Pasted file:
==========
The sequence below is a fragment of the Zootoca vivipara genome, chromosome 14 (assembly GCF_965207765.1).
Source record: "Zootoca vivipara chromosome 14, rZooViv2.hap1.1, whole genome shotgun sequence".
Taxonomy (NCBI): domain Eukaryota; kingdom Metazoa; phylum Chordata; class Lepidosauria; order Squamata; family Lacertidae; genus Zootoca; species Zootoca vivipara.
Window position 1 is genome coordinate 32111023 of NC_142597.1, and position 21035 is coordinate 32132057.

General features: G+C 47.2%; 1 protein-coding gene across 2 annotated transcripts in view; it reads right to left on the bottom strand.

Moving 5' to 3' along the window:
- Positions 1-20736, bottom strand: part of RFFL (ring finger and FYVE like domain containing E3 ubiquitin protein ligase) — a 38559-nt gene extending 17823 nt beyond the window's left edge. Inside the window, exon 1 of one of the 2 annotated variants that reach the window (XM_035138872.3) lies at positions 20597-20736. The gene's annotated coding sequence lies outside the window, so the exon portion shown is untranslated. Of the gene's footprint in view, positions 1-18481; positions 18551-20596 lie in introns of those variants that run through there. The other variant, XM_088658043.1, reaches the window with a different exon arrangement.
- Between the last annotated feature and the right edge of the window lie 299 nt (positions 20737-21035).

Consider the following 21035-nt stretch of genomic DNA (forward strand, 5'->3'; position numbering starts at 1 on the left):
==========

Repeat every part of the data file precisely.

The sequence below is a fragment of the Zootoca vivipara genome, chromosome 14 (assembly GCF_965207765.1).
Source record: "Zootoca vivipara chromosome 14, rZooViv2.hap1.1, whole genome shotgun sequence".
Taxonomy (NCBI): domain Eukaryota; kingdom Metazoa; phylum Chordata; class Lepidosauria; order Squamata; family Lacertidae; genus Zootoca; species Zootoca vivipara.
Window position 1 is genome coordinate 32111023 of NC_142597.1, and position 21035 is coordinate 32132057.

General features: G+C 47.2%; 1 protein-coding gene across 2 annotated transcripts in view; it reads right to left on the bottom strand.

Moving 5' to 3' along the window:
- Positions 1-20736, bottom strand: part of RFFL (ring finger and FYVE like domain containing E3 ubiquitin protein ligase) — a 38559-nt gene extending 17823 nt beyond the window's left edge. Inside the window, exon 1 of one of the 2 annotated variants that reach the window (XM_035138872.3) lies at positions 20597-20736. The gene's annotated coding sequence lies outside the window, so the exon portion shown is untranslated. Of the gene's footprint in view, positions 1-18481; positions 18551-20596 lie in introns of those variants that run through there. The other variant, XM_088658043.1, reaches the window with a different exon arrangement.
- Between the last annotated feature and the right edge of the window lie 299 nt (positions 20737-21035).

Consider the following 21035-nt stretch of genomic DNA (forward strand, 5'->3'; position numbering starts at 1 on the left):